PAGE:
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LeGaBiBO registration judgement: A lawyers perspective

HUMAN RIGHTS LAWYER: Dick Bayford

Following the Lesbians, Gays and Bisexuals of Botswana (LeGaBiBo) court victory this week a legal mind based in Gaborone, has expressed reservation on the Court of Appeal judgement saying there is nothing new in it.  

According to the lawyer, Martin Dingake of Dingake Law Partners, “this must be stated of the judgment, that there have been no advances since the Kanane case. In other words there is nothing materially different between LeGaBiBo and Kanane cases.”

In Kanane and LeGaBiBo the court said there is/was nothing unlawful with being gay. Kanane also said there was legally nothing to prevent gay men and lesbians from associating, a ratio repeated in LeGaBiBo.

Dingake told Weekend Post in an exclusive interview after judgement that both decisions reiterate the point that neither heterosexuals nor homosexuals is mentioned in the Constitution; and heterosexuals mentioned at the exclusion of homosexuals.

“So LeGaBiBo confirmed what we already knew in Kanane. There could be nothing further from the truth,” he said while stressing that “it was always clear that the refusal to register LeGaBiBo as a society was irrational and illegal.”

The esteemed attorney wondered: how is the court then advancing the rights of LeGaBiBo beyond recognition, which by law had been hitherto permissible, without permitting them to express their sexuality? He rhetorically asked.

He explained that the question of change (not to discriminate on the basis of sexual orientation) has been left to the legislature and it remains for courts to enforce the law as is.

“So I think, although the appeal did not relate to this question, this is where the real issue has always been,” Dingake pointed out.

He noted that, so the question must be asked, “what is new that is emerging from LeGaBiBo case?” He said this in light of some observers who argue that LeGaBiBo is progressive insofar as it adopts the Oakes case test in determining the reasonableness of the limitation of a constitutional right.  “That development is noted, but it is not new,” he maintained to this publication.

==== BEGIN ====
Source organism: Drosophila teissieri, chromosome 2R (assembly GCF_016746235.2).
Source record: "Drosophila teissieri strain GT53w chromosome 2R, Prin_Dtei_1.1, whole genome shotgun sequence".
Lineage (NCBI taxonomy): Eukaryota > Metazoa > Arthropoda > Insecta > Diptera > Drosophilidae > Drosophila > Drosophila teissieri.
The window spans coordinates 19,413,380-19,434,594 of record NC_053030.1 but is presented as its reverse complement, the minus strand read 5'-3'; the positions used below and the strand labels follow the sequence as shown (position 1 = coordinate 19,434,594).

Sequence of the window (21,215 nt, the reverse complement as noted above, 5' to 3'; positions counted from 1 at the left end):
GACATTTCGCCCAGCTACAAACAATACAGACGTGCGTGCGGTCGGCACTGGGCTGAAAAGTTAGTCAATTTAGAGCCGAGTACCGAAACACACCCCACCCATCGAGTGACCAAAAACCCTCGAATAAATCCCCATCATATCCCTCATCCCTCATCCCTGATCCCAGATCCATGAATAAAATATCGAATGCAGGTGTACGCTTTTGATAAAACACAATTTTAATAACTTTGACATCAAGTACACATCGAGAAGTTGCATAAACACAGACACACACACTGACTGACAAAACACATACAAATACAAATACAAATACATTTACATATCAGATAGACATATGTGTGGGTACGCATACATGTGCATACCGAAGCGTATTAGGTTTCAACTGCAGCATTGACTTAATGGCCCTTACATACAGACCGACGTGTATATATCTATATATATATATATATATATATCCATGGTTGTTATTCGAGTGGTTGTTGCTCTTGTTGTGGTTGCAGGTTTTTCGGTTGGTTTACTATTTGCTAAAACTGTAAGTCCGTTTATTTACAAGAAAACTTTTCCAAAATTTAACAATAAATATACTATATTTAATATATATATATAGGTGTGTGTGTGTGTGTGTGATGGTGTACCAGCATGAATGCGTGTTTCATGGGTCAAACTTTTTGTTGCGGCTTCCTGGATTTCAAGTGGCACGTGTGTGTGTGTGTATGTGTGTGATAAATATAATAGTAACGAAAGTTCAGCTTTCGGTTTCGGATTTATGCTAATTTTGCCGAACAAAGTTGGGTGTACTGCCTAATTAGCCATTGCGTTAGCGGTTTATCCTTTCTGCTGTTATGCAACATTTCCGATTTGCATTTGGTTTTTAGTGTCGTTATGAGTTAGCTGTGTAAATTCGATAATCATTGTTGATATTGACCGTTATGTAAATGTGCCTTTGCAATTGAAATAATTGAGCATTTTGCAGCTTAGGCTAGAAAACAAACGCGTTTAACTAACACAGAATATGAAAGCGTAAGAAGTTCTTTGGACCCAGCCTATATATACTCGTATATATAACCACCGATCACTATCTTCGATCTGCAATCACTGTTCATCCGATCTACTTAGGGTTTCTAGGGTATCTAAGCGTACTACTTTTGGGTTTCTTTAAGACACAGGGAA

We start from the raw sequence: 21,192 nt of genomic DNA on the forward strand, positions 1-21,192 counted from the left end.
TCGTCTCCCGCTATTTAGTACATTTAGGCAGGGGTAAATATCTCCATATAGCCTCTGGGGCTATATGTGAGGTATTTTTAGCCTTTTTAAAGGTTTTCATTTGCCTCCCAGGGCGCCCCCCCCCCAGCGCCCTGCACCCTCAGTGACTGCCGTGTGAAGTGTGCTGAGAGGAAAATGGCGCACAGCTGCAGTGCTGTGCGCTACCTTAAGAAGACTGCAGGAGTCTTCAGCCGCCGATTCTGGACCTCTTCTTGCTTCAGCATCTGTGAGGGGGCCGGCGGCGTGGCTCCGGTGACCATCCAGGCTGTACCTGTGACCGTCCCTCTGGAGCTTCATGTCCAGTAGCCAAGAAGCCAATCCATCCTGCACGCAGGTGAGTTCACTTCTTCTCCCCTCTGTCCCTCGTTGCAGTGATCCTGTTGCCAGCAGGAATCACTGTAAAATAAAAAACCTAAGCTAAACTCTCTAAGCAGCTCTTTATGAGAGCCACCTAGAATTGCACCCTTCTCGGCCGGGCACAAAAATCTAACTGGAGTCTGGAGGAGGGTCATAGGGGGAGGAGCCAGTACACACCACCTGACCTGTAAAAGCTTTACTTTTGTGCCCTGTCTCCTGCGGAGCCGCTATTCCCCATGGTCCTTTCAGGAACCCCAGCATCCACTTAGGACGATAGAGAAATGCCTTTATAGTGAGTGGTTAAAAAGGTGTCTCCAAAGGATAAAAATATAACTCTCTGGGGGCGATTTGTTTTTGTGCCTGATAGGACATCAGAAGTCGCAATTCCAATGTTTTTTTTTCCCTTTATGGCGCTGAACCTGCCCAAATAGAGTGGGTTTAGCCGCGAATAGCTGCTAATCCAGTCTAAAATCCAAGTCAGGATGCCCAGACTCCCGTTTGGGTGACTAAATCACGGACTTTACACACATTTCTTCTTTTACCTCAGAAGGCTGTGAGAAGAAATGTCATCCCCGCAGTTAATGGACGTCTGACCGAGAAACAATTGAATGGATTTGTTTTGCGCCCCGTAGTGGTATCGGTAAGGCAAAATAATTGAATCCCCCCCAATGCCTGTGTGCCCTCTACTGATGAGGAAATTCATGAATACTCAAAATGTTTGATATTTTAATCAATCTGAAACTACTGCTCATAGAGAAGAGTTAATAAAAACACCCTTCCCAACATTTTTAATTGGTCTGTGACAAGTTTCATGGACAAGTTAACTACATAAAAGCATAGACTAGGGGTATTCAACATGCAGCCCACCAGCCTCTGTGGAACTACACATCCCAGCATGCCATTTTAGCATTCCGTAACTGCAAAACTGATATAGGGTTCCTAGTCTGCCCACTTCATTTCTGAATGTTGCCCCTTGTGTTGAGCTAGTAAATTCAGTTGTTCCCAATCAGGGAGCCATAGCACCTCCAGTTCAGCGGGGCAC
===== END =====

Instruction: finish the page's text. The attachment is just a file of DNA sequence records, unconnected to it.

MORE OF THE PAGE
The reasonable test as embodied in Chavinduka case stated by Gubbay CJ is no different from one formulated in Oakes case and adopted in LeGaBiBo case, the top notch lawyer highlighted. He added that many scholars and jurists in our jurisdiction have embraced it in referenced law journals and reported cases. The High Court in the essential services case, he said approved Oakes case and went further to rely on Gubbay CJ decision in Chavinduka on constitutional limitations.

The Judgement that LeGaBiBo is free to register was reached and delivered on Wednesday 16th March 2016 by a panel of 5 CoA Judges being CoA Judge President Justice Ian Kirby, Justices Lord Hamilton, Craig Howie, Monametsi Gaongalelwe and Isaac Lesetedi.

“The decision of the Minister (and of the Director/ Registrar) refusing the registration of LeGaBiBo is set aside,” and “the Registraar of Society is to take such steps as may be necessary to register LeGaBiBo as a society in terms of the Societies Act Cap 18: 01,” the panel statement declared.

According to Dingake, in light of the judgement, what he found very worrying and disturbing, and which is being repeated and increasingly becoming entrenched is Court of Appeal's prevarication over constitutional reliefs saying there is a discretion. “This constitutional relief phobia is a source of concern to say the least. It stagnates the growth of our jurisprudence in constitutional law,” he lamented.

However the maverick lawyer noted that the LeGaBiBo decision is most welcome, “I am sure even more so by and amongst the LGBT community itself.” For a community, no matter how small or big, to wallow in such deafening silence, exclusion and persecution and for so long, no doubt it provides some much needed relief, Dingake highlighted.

“Homosexuals are not homosexuals for the sake of it. Why must heterosexuals do nothing with and about their circumstances beyond merely stating their status?” He continued: “interestingly the question is not being asked, if asked, is not being answered, as to what is the effect of being gay or lesbian.”

He said he hope though, that his criticism of LeGaBiBo case notwithstanding that the LGBT community will be emboldened to now focus on this aspect of permitting them further to express their “sexuality.”

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The curtain came down at the PAP session with pomp and FUNFAIR

23rd March 2023

It was pomp and funfair at the Pan-African Parliament (PAP) on March 18 as the African Cultural Music and Dance Association (ACUMDA) brought the curtains down on the PAP session with a musical performance. 

 

The occasion was the celebration of the Pan-African Parliament Day (PAP Day) which commemorated the inauguration of the first Parliament of the PAP on 18 March 2004 at the African Union Headquarters in Addis Ababa, Ethiopia.